The United States is experiencing an epidemic of opioid use, which has been declared as a national emergency. During an overdose, the respiratory centers in the brain are suppressed. This leads to dangerous lowering of blood oxygen levels, loss of consciousness, and eventually respiratory arrest and death. There are many initiatives to reduce the death rate from opioid overdosing including providing naloxone, a medication that can rapidly counteract and reverse the effects of opioids, to known drug users, their caregivers, and first responders. Naloxone can be administered via intravenous infusion, intramuscular injection, or nasal spray during an overdose. However, rescuers are often not present at the time of overdose. The National Institute of Drug Abuse has identified the need for technologies to address the opioid crisis including interventions against respiratory depression and has released a specific request for SBIR applications to address this critical need. In response, BioSensics, in collaboration with Baylor College of Medicine (BCM), proposes to develop a wearable system for detection of respiratory arrest due to opioid overdose and automatic delivery of naloxone. The key components of the technology are 1) a wrist-worn device that detects respiratory arrest based on measures of blood oxygen levels, respiration rate, and heart rate; 2) a medication delivery device affixed to the thigh using biocompatible adhesive patches that automatically delivers naloxone intramuscularly when respiratory arrest is detected, and 3) a companion iOS/Android app that will be installed on the user's smartphone to contact an emergency call center with the user's GPS location when the system is triggered.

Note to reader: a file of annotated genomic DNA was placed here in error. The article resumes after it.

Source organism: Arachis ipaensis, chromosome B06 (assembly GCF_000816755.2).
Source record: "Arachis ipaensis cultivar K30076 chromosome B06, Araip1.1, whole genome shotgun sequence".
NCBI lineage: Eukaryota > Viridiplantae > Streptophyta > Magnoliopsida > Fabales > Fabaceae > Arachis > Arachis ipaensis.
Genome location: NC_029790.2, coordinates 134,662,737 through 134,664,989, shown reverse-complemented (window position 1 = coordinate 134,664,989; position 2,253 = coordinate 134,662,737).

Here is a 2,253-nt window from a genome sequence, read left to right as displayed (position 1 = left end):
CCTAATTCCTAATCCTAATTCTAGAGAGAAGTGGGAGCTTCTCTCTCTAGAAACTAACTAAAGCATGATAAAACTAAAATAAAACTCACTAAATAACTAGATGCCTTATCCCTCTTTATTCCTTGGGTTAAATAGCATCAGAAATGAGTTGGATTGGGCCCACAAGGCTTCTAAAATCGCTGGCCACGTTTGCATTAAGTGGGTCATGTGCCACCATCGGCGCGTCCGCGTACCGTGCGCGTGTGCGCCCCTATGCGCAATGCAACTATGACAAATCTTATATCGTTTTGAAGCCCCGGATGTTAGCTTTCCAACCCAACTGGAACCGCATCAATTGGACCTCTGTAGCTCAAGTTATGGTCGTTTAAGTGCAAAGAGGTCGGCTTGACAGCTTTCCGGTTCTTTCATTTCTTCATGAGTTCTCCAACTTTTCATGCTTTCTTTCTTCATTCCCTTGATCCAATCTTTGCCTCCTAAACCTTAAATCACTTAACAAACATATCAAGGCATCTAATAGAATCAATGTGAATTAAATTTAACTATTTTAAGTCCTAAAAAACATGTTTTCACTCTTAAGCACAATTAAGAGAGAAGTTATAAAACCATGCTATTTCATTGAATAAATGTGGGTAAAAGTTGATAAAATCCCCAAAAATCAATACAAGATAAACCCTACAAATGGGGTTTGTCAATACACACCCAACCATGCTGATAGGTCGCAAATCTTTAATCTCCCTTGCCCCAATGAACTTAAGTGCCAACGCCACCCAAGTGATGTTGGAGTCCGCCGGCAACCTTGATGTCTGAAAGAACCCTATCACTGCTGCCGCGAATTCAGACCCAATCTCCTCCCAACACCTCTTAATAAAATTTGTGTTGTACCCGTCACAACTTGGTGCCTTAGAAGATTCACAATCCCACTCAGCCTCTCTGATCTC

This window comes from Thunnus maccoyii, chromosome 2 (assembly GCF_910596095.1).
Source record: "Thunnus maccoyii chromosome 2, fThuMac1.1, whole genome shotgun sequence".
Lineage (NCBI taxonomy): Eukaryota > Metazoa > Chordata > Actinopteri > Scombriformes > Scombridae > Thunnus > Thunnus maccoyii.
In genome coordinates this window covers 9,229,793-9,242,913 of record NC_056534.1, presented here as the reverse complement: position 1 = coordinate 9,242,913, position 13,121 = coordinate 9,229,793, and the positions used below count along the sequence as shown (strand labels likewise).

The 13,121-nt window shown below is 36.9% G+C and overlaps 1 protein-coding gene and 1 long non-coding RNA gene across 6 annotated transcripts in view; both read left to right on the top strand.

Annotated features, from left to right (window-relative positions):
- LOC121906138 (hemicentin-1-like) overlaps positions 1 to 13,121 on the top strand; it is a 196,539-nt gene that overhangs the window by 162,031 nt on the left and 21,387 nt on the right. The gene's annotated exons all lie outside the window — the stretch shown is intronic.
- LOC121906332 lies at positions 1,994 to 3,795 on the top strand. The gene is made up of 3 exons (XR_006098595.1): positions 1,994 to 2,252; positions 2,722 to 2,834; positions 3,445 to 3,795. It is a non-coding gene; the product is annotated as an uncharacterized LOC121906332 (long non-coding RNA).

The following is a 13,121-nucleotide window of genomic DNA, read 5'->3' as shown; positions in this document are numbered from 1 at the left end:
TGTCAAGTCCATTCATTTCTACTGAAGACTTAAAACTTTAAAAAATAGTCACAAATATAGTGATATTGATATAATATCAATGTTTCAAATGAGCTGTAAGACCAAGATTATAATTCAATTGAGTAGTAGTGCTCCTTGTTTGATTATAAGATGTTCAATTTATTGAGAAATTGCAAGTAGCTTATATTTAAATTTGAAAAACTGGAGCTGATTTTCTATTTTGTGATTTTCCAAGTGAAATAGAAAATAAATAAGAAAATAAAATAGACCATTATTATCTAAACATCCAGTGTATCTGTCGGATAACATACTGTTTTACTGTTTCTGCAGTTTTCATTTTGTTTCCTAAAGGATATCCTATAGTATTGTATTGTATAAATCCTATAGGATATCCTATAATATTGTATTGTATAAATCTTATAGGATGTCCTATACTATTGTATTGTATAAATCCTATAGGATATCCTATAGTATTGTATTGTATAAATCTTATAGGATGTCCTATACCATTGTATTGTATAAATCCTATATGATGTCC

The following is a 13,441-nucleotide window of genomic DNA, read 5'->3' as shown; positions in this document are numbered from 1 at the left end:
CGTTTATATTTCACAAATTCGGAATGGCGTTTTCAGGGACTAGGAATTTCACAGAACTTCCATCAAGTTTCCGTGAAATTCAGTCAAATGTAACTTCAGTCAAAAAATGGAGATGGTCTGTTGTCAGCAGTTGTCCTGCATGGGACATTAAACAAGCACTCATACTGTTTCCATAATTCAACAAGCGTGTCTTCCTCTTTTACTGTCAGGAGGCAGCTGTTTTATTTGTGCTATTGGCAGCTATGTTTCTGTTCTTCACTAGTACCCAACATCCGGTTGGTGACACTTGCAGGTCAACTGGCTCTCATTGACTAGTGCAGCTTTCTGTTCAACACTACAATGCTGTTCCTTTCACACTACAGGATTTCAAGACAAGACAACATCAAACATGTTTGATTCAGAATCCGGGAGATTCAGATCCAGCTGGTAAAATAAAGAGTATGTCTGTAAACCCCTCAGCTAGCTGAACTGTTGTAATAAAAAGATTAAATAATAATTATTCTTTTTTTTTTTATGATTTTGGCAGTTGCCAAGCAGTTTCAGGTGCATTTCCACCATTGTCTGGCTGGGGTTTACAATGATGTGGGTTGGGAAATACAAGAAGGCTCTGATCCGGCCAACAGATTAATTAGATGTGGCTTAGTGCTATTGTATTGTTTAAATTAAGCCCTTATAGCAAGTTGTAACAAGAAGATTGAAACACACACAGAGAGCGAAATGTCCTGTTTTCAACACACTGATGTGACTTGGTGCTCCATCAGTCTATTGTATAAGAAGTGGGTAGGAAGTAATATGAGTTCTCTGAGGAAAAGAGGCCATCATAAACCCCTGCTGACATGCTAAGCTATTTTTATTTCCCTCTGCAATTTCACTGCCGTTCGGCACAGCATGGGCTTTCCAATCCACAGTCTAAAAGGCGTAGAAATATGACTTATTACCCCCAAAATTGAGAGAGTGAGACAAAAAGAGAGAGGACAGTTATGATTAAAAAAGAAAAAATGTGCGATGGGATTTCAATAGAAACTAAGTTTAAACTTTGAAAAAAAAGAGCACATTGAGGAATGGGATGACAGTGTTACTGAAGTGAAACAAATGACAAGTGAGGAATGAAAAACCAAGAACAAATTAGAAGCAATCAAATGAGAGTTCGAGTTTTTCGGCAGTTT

The Specific Aims of this Phase I SBIR application have been designed to demonstrate the feasibility of naloxone delivery via a wearable patch, validate the physiological measures obtained from the connected wrist-worn wearable sensor, and evaluate technology acceptance from key stakeholders. These are the most appropriate aspects of the system to focus on in Phase I because BioSensics has already demonstrated the capability to build the other components of the system. For example, BioSensics has developed a medical alert senor and companion smartphone app; and has already completed technology and business services integration with a national emergency response call center. The significance of this project cannot be understated. On April 5, 2018, U.S. Surgeon General Jerome M. Adams, M.D., M.P.H., issued a statement urging broader distribution of naloxone into the community. Many other public health agencies including the Centers for Disease Control and the World Health Organization have echoed this sentiment. The use of wearable technology to identify opioid induced respiratory arrest in the field and automatically deliver a life-saving dose of naloxone could save thousands of lives. The combination of these technologies (i.e., wrist-worn blood oxygen monitoring coupled with an intramuscular auto-injector of naloxone) has never been proposed and represents a unique solution to the opioid overdose epidemic.
Naloxone can rapidly reverse the effects of opioids and save the life of a person who is experiencing respiratory arrest due to overdose from narcotics. Unfortunately, bystanders with naloxone are not always present at the time of overdose. We proposed to develop a wearable device that detects respiratory arrest due to overdose and automatically delivers naloxone to save the life of a person who is overdosing from narcotics.